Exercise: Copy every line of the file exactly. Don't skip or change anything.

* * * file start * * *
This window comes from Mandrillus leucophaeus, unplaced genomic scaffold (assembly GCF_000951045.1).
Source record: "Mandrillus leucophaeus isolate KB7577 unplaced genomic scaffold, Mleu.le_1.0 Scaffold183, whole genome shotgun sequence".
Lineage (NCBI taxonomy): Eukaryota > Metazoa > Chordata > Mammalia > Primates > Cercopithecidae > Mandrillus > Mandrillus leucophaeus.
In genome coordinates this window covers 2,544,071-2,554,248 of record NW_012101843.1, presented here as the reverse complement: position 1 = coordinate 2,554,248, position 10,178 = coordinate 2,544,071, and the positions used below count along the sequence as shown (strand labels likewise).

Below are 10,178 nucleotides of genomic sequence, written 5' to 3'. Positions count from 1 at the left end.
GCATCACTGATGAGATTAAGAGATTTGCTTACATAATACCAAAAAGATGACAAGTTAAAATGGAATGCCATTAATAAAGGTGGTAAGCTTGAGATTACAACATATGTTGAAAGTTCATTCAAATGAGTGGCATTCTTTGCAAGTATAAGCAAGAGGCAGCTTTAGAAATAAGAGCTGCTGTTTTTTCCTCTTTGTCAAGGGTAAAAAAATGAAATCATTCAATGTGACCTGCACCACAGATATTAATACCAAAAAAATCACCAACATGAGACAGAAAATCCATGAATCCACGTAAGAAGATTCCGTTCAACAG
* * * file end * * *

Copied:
This window comes from Mandrillus leucophaeus, unplaced genomic scaffold (assembly GCF_000951045.1).
Source record: "Mandrillus leucophaeus isolate KB7577 unplaced genomic scaffold, Mleu.le_1.0 Scaffold183, whole genome shotgun sequence".
Lineage (NCBI taxonomy): Eukaryota > Metazoa > Chordata > Mammalia > Primates > Cercopithecidae > Mandrillus > Mandrillus leucophaeus.
In genome coordinates this window covers 2,544,071-2,554,248 of record NW_012101843.1, presented here as the reverse complement: position 1 = coordinate 2,554,248, position 10,178 = coordinate 2,544,071, and the positions used below count along the sequence as shown (strand labels likewise).

Below are 10,178 nucleotides of genomic sequence, written 5' to 3'. Positions count from 1 at the left end.
GCATCACTGATGAGATTAAGAGATTTGCTTACATAATACCAAAAAGATGACAAGTTAAAATGGAATGCCATTAATAAAGGTGGTAAGCTTGAGATTACAACATATGTTGAAAGTTCATTCAAATGAGTGGCATTCTTTGCAAGTATAAGCAAGAGGCAGCTTTAGAAATAAGAGCTGCTGTTTTTTCCTCTTTGTCAAGGGTAAAAAAATGAAATCATTCAATGTGACCTGCACCACAGATATTAATACCAAAAAAATCACCAACATGAGACAGAAAATCCATGAATCCACGTAAGAAGATTCCGTTCAACAG